Giulia Giupponi, Camille Landais, 01 April 2020

Short-time work is a subsidy for temporary reductions in the number of hours worked in firms affected by temporary shocks. Evidence suggests that it can have large positive effects on employment and can be more effective than unemployment insurance or universal transfers. This column discusses how the COVID-19 crisis – with its mandated reduction in hours of work and massive liquidity crunch for firms – is a textbook case for the use of short-time work. Taking into account available evidence and the current situation, it proposes guidelines to effectively implement short-term work.

Yi Huang, Chen Lin, Pengfei Wang, Zhiwei Xu, 23 March 2020

With the COVID-19 outbreak having officially become a pandemic, it is essential to consider not just how to prevent further public health crises but also economic and financial crises. This column suggests that in both cases, recent lessons from China are instructive. China enacted aggressive public health policies that appear to have been effective, at least in the short term. But the measures taken to stem the public health crisis may still lead to a domestic economic meltdown that could infect international trade.

Arnstein Aassve, Guido Alfani, Francesco Gandolfi, Marco Le Moglie, 22 March 2020

Long-term effects of a pandemic go well beyond the demographic losses. This column uses a representative survey of the US population in the aftermath of the Spanish flu to evaluate the permanent consequences of the pandemic on individual behaviour. It finds that social disruption during the period led to long-term deterioration in social trust, which had important economic consequences. The findings highlight the importance of a strong response to the COVID-19 pandemic. 

Claudia Biancotti, Alessandro Borin, Federico Cingano, Pietro Tommasino, Giovanni Veronese, 18 March 2020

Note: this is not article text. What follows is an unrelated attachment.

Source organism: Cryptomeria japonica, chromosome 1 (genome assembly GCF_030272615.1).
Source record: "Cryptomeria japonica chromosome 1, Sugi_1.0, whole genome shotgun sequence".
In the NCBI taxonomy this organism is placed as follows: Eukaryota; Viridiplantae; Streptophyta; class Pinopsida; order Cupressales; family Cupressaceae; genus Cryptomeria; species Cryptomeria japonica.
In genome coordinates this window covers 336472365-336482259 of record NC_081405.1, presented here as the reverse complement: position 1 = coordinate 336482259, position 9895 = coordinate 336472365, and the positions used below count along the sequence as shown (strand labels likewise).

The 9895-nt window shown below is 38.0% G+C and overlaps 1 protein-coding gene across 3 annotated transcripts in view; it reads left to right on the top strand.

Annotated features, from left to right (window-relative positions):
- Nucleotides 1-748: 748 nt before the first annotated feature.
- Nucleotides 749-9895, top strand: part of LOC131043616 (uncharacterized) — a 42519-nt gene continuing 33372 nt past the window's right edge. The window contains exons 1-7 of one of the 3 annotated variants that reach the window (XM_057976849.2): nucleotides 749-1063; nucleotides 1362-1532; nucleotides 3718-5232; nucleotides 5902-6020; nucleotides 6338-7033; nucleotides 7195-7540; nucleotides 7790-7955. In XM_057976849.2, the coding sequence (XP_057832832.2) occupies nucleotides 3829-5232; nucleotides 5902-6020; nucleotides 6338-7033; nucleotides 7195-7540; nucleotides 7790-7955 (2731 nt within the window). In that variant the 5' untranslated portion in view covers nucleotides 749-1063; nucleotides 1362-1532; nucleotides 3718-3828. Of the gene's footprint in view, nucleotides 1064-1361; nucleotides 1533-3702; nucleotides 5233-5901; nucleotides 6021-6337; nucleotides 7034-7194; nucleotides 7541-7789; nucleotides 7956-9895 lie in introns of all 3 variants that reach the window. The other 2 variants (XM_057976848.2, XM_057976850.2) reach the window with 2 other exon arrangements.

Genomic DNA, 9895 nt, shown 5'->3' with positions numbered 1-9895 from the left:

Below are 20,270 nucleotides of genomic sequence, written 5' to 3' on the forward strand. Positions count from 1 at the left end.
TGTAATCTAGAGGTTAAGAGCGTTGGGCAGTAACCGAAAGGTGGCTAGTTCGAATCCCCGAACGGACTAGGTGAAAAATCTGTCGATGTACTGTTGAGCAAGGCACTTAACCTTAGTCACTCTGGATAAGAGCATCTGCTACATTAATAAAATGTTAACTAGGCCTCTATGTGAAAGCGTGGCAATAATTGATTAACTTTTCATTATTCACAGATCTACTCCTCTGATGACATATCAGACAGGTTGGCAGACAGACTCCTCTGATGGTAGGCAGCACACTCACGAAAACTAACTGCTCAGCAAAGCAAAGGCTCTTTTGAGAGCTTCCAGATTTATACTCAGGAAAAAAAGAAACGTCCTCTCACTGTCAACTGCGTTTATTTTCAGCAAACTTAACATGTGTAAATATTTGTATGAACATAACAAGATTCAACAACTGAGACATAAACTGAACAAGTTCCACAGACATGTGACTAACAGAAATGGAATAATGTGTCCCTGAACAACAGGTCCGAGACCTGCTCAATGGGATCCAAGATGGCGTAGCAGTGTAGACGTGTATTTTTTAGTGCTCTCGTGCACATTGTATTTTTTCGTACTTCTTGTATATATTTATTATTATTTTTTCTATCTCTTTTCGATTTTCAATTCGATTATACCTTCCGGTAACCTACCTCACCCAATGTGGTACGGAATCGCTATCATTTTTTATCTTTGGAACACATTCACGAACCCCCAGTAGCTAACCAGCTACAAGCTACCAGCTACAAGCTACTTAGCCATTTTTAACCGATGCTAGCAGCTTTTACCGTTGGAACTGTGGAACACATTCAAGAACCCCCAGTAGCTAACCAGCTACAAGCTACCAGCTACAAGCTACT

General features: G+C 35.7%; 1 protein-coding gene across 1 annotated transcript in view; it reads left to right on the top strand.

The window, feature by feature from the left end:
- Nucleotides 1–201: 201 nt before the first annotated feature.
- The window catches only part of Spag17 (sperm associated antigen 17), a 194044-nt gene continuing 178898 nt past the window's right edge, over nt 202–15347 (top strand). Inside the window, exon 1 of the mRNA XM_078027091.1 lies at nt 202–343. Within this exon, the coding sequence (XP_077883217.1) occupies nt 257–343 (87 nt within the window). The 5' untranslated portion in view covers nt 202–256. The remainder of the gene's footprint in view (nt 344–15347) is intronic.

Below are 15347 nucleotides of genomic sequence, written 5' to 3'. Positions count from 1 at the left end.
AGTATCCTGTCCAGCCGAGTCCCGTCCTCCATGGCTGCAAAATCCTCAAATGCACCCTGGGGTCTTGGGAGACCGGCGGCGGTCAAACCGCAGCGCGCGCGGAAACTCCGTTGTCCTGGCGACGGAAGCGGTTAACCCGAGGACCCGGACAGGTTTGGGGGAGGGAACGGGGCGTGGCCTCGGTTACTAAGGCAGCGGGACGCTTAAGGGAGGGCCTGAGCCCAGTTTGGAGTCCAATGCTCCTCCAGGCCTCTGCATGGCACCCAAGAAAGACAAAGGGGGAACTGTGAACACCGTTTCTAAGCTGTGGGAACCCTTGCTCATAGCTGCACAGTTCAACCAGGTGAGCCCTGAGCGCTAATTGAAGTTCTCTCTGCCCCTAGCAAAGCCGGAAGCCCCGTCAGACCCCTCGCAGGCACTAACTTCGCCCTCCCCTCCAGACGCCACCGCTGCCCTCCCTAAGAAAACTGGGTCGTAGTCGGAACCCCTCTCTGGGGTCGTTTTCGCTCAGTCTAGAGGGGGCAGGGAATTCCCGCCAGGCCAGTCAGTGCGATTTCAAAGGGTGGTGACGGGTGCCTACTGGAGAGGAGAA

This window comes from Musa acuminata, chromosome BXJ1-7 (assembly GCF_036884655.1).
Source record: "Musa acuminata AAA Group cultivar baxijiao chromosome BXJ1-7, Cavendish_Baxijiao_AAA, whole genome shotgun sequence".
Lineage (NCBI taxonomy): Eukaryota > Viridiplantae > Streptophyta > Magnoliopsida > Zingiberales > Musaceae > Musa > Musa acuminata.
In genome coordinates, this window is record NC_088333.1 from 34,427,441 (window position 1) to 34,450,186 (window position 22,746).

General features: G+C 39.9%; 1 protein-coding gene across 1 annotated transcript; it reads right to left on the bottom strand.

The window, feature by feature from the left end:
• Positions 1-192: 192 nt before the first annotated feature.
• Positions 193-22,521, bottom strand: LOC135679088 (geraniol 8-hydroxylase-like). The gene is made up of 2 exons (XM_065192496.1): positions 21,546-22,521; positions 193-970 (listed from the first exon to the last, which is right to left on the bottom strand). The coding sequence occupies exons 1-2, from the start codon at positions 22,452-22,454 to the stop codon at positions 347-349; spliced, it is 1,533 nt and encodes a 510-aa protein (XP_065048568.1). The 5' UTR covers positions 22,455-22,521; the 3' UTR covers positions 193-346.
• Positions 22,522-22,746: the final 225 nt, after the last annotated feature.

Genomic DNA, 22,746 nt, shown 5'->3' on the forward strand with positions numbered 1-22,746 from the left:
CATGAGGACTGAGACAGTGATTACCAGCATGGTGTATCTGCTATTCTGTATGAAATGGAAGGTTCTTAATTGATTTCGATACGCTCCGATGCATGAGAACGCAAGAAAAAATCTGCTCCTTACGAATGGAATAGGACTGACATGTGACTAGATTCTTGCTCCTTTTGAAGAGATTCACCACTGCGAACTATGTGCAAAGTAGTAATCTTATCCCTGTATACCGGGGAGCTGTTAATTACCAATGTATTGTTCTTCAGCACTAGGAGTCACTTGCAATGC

Governments around the world are tackling the COVID-19 pandemic from different angles. This column, by members of the Bank of Italy’s COVID-19 monitoring group, argues that in the absence of coordinated containment measures, the most likely outcome is the worst of both worlds: preventable loss of lives and of GDP. Predictability and consistency in policy responses across space and time is key, both in the public health and economic domains. Effective cooperation in avoiding a 'common bad' might be able to endow the world with the crucial common good of a more complete and effective governance. The European Union should be the first to set an example.

Richard Baldwin, Beatrice Weder di Mauro, 06 March 2020

Extraordinary times call for extraordinary efforts

A video interview recorded with Richard Baldwin and Beatrice Weder di Mauro to mark the publication of the CEPR / VoxEU 'instant' eBook, Economics in the Time of Covid-19.  Tim Phillips discusses the themes of the book and the economic challenges ahead

Download the book FREE here 

Richard Baldwin, Beatrice Weder di Mauro, 06 March 2020

The novel coronavirus is both something old and something new. As usual, the pandemic is both an aggregate demand and an aggregate supply shock, but the fact that it has hit China first and hardest, and the supply chain implications of this, make it something new. This column introduces a new Vox eBook containing 14 essays written by leading economists on a wide array of topics related to COVID-19 economics.


CEPR Policy Research